UK consumers recover some confidence after Brexit vote hit: survey

August 25, 2016 7:17 PM EDT

Shoppers cross the road in Oxford Street, in London, Britain August 14, 2016. REUTERS/Peter Nicholls/File Photo


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LONDON (Reuters) - British consumers have regained some of the confidence they lost after the Brexit vote in June, according to a survey published on Friday, the latest sign that households are largely taking the decision to leave the European Union in their stride.

The YouGov/CEBR Consumer Confidence Index rose by 3.2 points in August, its biggest month-to-month jump since February 2013.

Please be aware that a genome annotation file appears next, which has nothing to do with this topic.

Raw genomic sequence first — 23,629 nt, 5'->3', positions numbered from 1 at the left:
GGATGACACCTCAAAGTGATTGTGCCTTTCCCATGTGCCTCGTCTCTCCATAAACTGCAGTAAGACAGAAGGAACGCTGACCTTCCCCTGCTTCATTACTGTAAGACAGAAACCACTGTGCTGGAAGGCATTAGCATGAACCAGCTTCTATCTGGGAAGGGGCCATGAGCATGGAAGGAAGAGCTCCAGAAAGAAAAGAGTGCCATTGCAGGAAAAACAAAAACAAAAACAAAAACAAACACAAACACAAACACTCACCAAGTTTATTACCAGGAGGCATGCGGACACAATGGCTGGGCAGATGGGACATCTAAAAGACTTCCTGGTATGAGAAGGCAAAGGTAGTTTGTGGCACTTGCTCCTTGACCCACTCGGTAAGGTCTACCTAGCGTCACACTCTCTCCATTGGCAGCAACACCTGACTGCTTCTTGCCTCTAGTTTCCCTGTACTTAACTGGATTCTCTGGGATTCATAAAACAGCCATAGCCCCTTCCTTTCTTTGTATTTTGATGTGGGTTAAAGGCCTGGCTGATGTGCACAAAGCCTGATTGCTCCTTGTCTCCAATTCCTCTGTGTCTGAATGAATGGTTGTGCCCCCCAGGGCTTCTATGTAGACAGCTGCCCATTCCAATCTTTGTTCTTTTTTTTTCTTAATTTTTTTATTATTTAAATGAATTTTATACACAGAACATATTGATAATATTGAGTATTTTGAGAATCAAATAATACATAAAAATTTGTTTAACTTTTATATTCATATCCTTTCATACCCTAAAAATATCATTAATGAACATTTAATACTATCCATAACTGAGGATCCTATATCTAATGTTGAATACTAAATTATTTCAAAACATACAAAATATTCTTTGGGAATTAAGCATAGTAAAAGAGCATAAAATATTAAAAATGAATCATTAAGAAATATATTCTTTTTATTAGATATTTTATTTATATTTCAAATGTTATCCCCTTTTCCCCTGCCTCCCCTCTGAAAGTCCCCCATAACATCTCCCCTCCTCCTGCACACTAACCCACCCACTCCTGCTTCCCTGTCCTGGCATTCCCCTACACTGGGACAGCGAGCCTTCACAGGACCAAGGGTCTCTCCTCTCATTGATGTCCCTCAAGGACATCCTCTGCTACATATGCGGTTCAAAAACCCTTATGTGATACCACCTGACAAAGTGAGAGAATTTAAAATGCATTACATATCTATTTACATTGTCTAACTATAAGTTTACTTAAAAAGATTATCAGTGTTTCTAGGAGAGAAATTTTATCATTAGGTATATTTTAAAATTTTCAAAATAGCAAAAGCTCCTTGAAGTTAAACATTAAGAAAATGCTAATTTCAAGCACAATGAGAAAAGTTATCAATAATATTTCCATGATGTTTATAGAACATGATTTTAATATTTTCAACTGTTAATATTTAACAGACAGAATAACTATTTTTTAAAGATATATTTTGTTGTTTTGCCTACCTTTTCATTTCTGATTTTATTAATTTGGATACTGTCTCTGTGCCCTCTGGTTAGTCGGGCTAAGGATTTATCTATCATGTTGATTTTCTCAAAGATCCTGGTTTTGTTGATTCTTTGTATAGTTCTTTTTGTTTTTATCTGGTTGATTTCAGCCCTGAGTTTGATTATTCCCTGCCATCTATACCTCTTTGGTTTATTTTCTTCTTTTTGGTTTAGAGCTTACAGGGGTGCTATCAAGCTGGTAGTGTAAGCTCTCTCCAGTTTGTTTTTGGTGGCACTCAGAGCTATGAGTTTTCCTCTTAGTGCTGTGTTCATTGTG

The index, which stands at 109.8, has now recovered around half of the ground it lost following the EU referendum.

"This month's improvement in consumer confidence follows positive news from other areas of the economy and slightly punctures the arguments of those who predicted immediate economic Armageddon following a Brexit vote," Scott Corfe, Centre for Economics and Business Research director, said.

"However, this could easily change next year as the weakness of sterling pushes up the cost of imports. 2017 could be the year that consumers stumble."

Britain's consumers have been the drivers of the economy over the past three years and recent retail sales data has shown they continued to shop in the weeks after the Brexit vote. But there are signs that their optimism has not been shared by companies which face years of uncertainty over Britain's relationship with the EU.

(Writing by William Schomberg; Editing by Angus MacSwan)



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